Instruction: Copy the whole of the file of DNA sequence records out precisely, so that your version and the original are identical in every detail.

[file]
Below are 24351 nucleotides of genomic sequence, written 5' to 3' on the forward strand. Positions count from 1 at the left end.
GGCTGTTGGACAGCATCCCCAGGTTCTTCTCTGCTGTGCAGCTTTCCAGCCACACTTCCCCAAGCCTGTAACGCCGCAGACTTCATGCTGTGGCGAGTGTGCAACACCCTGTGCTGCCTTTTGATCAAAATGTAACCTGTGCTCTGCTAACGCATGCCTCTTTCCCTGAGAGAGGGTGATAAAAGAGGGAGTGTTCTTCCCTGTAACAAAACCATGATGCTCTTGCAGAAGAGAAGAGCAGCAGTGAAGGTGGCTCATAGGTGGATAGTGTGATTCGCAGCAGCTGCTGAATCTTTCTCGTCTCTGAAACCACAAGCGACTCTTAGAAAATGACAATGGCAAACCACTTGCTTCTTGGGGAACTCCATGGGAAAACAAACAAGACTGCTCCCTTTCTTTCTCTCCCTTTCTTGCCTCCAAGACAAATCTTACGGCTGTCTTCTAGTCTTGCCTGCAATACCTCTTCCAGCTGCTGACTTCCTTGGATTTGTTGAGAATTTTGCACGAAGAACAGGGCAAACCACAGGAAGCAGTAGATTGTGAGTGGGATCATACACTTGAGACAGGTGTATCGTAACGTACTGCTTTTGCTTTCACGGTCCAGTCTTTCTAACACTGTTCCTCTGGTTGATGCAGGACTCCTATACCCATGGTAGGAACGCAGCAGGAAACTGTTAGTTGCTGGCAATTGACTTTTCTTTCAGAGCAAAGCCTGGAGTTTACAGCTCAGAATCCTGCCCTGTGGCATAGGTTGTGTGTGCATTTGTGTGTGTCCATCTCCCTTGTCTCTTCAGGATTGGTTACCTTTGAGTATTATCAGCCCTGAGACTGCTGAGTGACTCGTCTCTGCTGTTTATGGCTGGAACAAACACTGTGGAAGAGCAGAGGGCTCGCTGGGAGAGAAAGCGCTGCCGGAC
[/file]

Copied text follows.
Below are 24351 nucleotides of genomic sequence, written 5' to 3' on the forward strand. Positions count from 1 at the left end.
GGCTGTTGGACAGCATCCCCAGGTTCTTCTCTGCTGTGCAGCTTTCCAGCCACACTTCCCCAAGCCTGTAACGCCGCAGACTTCATGCTGTGGCGAGTGTGCAACACCCTGTGCTGCCTTTTGATCAAAATGTAACCTGTGCTCTGCTAACGCATGCCTCTTTCCCTGAGAGAGGGTGATAAAAGAGGGAGTGTTCTTCCCTGTAACAAAACCATGATGCTCTTGCAGAAGAGAAGAGCAGCAGTGAAGGTGGCTCATAGGTGGATAGTGTGATTCGCAGCAGCTGCTGAATCTTTCTCGTCTCTGAAACCACAAGCGACTCTTAGAAAATGACAATGGCAAACCACTTGCTTCTTGGGGAACTCCATGGGAAAACAAACAAGACTGCTCCCTTTCTTTCTCTCCCTTTCTTGCCTCCAAGACAAATCTTACGGCTGTCTTCTAGTCTTGCCTGCAATACCTCTTCCAGCTGCTGACTTCCTTGGATTTGTTGAGAATTTTGCACGAAGAACAGGGCAAACCACAGGAAGCAGTAGATTGTGAGTGGGATCATACACTTGAGACAGGTGTATCGTAACGTACTGCTTTTGCTTTCACGGTCCAGTCTTTCTAACACTGTTCCTCTGGTTGATGCAGGACTCCTATACCCATGGTAGGAACGCAGCAGGAAACTGTTAGTTGCTGGCAATTGACTTTTCTTTCAGAGCAAAGCCTGGAGTTTACAGCTCAGAATCCTGCCCTGTGGCATAGGTTGTGTGTGCATTTGTGTGTGTCCATCTCCCTTGTCTCTTCAGGATTGGTTACCTTTGAGTATTATCAGCCCTGAGACTGCTGAGTGACTCGTCTCTGCTGTTTATGGCTGGAACAAACACTGTGGAAGAGCAGAGGGCTCGCTGGGAGAGAAAGCGCTGCCGGAC